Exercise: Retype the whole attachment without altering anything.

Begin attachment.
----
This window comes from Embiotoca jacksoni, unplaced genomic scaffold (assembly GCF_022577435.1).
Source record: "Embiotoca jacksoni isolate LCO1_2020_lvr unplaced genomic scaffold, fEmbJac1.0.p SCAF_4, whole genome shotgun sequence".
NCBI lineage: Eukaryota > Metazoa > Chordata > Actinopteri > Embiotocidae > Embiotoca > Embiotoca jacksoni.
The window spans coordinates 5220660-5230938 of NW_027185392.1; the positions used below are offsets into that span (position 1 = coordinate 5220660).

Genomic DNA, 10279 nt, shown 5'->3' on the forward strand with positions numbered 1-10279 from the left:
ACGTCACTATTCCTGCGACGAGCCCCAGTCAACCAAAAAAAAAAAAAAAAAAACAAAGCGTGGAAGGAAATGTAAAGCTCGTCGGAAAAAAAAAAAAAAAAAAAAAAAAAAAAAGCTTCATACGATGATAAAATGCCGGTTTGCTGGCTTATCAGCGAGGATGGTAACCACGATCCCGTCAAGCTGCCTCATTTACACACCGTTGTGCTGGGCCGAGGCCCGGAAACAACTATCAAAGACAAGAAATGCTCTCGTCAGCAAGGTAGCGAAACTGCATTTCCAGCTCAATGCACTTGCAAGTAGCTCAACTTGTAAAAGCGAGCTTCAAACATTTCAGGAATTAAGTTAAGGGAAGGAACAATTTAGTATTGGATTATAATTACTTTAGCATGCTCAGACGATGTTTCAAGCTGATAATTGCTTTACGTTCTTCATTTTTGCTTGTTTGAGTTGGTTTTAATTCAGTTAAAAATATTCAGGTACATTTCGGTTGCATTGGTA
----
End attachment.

This window comes from Embiotoca jacksoni, unplaced genomic scaffold (assembly GCF_022577435.1).
Source record: "Embiotoca jacksoni isolate LCO1_2020_lvr unplaced genomic scaffold, fEmbJac1.0.p SCAF_4, whole genome shotgun sequence".
NCBI lineage: Eukaryota > Metazoa > Chordata > Actinopteri > Embiotocidae > Embiotoca > Embiotoca jacksoni.
The window spans coordinates 5220660-5230938 of NW_027185392.1; the positions used below are offsets into that span (position 1 = coordinate 5220660).

Genomic DNA, 10279 nt, shown 5'->3' on the forward strand with positions numbered 1-10279 from the left:
ACGTCACTATTCCTGCGACGAGCCCCAGTCAACCAAAAAAAAAAAAAAAAAAACAAAGCGTGGAAGGAAATGTAAAGCTCGTCGGAAAAAAAAAAAAAAAAAAAAAAAAAAAAAGCTTCATACGATGATAAAATGCCGGTTTGCTGGCTTATCAGCGAGGATGGTAACCACGATCCCGTCAAGCTGCCTCATTTACACACCGTTGTGCTGGGCCGAGGCCCGGAAACAACTATCAAAGACAAGAAATGCTCTCGTCAGCAAGGTAGCGAAACTGCATTTCCAGCTCAATGCACTTGCAAGTAGCTCAACTTGTAAAAGCGAGCTTCAAACATTTCAGGAATTAAGTTAAGGGAAGGAACAATTTAGTATTGGATTATAATTACTTTAGCATGCTCAGACGATGTTTCAAGCTGATAATTGCTTTACGTTCTTCATTTTTGCTTGTTTGAGTTGGTTTTAATTCAGTTAAAAATATTCAGGTACATTTCGGTTGCATTGGTA